These videos show typical scaling behaviors evolved with HyperNEAT for the PPSN-2010 paper, Evolving a Single Scalable Controller for an Octopus Arm with a Variable Number of Segments. In all videos, the learned behavior is demonstrated on an 8-segment arm (as trained) before being scaled directly to support arms with additional segments without further training. Notice how the controller maintains the underlying contractive pattern regardless of the number of segments in the arm. Furthermore, note the high-dimensionality of their state and action spaces, as well as of the neural networks themselves (i.e. ANNs with thousands of connections).
This video demonstrates a solution that maintains the ability to touch all six targets when scaled from 8 to 14 segments. The number of connections in the substrate at 8 segments is 7,488 and at 14 segments is 22,932.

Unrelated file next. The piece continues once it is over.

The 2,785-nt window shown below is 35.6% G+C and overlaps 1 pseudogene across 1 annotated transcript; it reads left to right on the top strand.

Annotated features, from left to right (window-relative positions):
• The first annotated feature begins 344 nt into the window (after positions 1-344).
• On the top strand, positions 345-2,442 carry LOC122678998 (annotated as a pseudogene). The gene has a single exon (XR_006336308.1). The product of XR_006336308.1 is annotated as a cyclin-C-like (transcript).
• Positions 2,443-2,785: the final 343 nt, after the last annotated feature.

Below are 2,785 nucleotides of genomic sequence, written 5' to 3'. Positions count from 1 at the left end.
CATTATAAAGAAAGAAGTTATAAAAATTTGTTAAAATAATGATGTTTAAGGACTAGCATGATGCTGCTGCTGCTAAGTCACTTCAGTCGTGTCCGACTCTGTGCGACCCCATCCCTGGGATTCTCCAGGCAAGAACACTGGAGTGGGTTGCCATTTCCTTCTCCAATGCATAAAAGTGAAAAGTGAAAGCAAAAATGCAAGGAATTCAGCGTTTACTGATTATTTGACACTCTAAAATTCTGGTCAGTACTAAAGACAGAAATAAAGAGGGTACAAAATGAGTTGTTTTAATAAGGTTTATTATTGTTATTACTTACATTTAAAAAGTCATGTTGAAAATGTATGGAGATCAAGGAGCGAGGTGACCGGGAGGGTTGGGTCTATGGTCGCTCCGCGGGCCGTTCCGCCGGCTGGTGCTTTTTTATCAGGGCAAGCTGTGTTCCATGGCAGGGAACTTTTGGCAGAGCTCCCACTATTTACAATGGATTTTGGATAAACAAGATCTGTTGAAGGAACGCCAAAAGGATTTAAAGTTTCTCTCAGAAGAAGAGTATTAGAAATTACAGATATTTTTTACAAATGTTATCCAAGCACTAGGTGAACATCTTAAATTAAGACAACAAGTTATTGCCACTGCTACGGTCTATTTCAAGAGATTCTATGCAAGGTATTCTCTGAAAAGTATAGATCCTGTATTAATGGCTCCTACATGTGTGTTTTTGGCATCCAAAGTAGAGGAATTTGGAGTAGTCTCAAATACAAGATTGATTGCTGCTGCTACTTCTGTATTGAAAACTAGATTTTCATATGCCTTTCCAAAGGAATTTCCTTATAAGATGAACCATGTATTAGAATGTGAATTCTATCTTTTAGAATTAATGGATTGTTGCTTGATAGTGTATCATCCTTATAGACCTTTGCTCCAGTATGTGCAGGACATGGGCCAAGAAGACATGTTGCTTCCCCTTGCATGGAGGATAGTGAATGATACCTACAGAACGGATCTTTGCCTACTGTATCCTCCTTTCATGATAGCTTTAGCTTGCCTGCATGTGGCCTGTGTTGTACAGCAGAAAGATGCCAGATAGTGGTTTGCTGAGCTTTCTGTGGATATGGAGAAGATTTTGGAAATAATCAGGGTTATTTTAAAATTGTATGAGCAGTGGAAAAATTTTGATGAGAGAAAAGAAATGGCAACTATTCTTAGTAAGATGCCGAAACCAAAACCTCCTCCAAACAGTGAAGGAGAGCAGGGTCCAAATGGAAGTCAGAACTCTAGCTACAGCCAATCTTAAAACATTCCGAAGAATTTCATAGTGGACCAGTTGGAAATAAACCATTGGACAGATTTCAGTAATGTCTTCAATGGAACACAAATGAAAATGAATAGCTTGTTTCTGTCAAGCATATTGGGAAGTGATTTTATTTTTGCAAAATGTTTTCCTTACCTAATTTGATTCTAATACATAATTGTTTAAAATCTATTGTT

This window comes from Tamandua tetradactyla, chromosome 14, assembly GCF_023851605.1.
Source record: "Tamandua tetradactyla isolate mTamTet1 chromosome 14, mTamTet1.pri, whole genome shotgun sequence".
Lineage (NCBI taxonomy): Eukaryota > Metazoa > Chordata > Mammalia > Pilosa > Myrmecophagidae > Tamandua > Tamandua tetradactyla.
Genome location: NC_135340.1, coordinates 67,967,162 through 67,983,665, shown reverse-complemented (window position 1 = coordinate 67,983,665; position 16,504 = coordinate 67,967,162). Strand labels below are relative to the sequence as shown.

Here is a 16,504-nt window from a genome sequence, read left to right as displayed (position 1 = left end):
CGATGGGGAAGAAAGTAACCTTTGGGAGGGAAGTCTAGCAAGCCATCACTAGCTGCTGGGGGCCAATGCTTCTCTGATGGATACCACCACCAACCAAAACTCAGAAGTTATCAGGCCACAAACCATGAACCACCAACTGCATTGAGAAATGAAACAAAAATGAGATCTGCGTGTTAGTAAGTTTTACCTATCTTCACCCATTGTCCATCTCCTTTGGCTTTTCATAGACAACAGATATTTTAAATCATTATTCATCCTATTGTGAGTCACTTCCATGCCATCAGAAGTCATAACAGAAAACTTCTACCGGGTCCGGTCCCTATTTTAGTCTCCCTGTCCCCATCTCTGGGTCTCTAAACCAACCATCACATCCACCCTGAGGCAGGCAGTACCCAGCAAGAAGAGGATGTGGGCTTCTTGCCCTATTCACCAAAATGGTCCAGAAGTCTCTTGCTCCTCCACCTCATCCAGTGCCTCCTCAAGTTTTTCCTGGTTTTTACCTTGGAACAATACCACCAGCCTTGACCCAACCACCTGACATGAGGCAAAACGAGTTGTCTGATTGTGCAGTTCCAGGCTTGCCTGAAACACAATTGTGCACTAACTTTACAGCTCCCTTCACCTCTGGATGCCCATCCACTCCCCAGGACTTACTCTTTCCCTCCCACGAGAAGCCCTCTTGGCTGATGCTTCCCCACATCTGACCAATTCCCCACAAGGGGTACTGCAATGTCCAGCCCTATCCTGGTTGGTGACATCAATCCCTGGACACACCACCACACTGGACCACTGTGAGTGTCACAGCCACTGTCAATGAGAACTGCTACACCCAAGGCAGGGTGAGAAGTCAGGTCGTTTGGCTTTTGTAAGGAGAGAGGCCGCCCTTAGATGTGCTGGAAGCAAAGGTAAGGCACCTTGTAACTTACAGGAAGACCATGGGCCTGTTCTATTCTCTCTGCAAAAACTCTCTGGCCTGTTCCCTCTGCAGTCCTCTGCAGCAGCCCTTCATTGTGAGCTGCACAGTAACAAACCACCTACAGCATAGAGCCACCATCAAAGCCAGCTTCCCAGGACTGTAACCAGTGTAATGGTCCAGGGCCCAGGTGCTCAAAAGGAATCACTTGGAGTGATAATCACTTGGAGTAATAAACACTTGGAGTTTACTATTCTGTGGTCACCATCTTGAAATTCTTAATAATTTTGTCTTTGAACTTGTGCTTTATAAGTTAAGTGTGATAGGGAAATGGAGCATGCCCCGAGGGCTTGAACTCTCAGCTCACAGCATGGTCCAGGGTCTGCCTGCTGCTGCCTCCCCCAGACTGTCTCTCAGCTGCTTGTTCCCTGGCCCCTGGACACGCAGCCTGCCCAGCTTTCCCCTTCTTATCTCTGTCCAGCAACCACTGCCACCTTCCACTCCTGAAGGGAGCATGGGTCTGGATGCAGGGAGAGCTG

This video demonstrates a solution that touches more targets when scaled up; an 8-segment arm controller can touch five targets, but when applied to a 16-segment arm with no further training, the solution touches all six targets. The number of connections in the substrate at 8 segments is 7,488 and at 16 segments is 29,952.
The octopus arm simulator in this study, inspired by descriptions in Yekutieli et al. (2005) and Engel et al. (2005), was developed at UCF to provide the ability to vary the number of segments in the arm and to allow the arm to sense the target. The arm model is written in Java (1.5) and is based on phys2d, a 2D physics engine written in Java (1.4). The simulation environment API will be made available in the near future.